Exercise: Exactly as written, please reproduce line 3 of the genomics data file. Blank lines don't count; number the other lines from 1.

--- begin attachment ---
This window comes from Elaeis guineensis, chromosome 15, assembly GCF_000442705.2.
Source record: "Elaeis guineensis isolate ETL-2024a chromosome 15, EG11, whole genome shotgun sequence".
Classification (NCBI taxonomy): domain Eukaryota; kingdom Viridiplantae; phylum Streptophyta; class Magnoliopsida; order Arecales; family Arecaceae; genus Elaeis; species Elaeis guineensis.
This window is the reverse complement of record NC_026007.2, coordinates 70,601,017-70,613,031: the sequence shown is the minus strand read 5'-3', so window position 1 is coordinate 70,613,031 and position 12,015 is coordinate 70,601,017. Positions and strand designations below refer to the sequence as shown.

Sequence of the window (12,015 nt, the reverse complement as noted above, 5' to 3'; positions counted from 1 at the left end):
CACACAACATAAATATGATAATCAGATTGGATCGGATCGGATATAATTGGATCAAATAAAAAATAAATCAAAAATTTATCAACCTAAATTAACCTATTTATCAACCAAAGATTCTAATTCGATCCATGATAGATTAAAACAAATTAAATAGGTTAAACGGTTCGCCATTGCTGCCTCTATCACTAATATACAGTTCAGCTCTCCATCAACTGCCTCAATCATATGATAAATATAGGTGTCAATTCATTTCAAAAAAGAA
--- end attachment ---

Classification (NCBI taxonomy): domain Eukaryota; kingdom Viridiplantae; phylum Streptophyta; class Magnoliopsida; order Arecales; family Arecaceae; genus Elaeis; species Elaeis guineensis.